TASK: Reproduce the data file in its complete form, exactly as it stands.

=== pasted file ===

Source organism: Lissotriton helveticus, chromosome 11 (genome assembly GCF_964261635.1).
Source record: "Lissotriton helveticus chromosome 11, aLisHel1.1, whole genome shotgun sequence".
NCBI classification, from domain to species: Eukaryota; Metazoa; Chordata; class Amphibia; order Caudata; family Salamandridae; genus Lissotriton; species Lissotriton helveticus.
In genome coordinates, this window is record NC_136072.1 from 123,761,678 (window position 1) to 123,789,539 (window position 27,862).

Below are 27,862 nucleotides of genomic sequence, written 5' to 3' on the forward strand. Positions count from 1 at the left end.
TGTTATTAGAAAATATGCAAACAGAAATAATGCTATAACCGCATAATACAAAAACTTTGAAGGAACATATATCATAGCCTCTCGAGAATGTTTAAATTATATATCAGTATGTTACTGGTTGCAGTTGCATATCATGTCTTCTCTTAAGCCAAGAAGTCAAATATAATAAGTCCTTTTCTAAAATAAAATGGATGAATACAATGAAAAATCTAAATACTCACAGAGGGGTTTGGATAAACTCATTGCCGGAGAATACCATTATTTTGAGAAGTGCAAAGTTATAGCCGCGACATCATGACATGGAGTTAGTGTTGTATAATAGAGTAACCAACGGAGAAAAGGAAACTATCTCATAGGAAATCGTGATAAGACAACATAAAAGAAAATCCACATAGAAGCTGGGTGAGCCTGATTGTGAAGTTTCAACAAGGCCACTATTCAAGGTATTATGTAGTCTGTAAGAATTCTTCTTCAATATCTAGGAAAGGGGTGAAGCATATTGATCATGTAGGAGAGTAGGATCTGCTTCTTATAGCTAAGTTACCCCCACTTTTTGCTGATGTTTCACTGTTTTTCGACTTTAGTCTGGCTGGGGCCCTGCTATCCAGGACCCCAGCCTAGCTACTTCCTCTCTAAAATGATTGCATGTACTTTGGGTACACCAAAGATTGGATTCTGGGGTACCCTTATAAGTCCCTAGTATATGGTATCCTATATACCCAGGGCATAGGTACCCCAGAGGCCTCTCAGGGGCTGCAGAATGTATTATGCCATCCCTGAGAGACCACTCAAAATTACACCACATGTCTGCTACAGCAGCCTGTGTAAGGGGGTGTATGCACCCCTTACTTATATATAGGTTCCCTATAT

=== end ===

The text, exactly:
Source organism: Lissotriton helveticus, chromosome 11 (genome assembly GCF_964261635.1).
Source record: "Lissotriton helveticus chromosome 11, aLisHel1.1, whole genome shotgun sequence".
NCBI classification, from domain to species: Eukaryota; Metazoa; Chordata; class Amphibia; order Caudata; family Salamandridae; genus Lissotriton; species Lissotriton helveticus.
In genome coordinates, this window is record NC_136072.1 from 123,761,678 (window position 1) to 123,789,539 (window position 27,862).

Below are 27,862 nucleotides of genomic sequence, written 5' to 3' on the forward strand. Positions count from 1 at the left end.
TGTTATTAGAAAATATGCAAACAGAAATAATGCTATAACCGCATAATACAAAAACTTTGAAGGAACATATATCATAGCCTCTCGAGAATGTTTAAATTATATATCAGTATGTTACTGGTTGCAGTTGCATATCATGTCTTCTCTTAAGCCAAGAAGTCAAATATAATAAGTCCTTTTCTAAAATAAAATGGATGAATACAATGAAAAATCTAAATACTCACAGAGGGGTTTGGATAAACTCATTGCCGGAGAATACCATTATTTTGAGAAGTGCAAAGTTATAGCCGCGACATCATGACATGGAGTTAGTGTTGTATAATAGAGTAACCAACGGAGAAAAGGAAACTATCTCATAGGAAATCGTGATAAGACAACATAAAAGAAAATCCACATAGAAGCTGGGTGAGCCTGATTGTGAAGTTTCAACAAGGCCACTATTCAAGGTATTATGTAGTCTGTAAGAATTCTTCTTCAATATCTAGGAAAGGGGTGAAGCATATTGATCATGTAGGAGAGTAGGATCTGCTTCTTATAGCTAAGTTACCCCCACTTTTTGCTGATGTTTCACTGTTTTTCGACTTTAGTCTGGCTGGGGCCCTGCTATCCAGGACCCCAGCCTAGCTACTTCCTCTCTAAAATGATTGCATGTACTTTGGGTACACCAAAGATTGGATTCTGGGGTACCCTTATAAGTCCCTAGTATATGGTATCCTATATACCCAGGGCATAGGTACCCCAGAGGCCTCTCAGGGGCTGCAGAATGTATTATGCCATCCCTGAGAGACCACTCAAAATTACACCACATGTCTGCTACAGCAGCCTGTGTAAGGGGGTGTATGCACCCCTTACTTATATATAGGTTCCCTATAT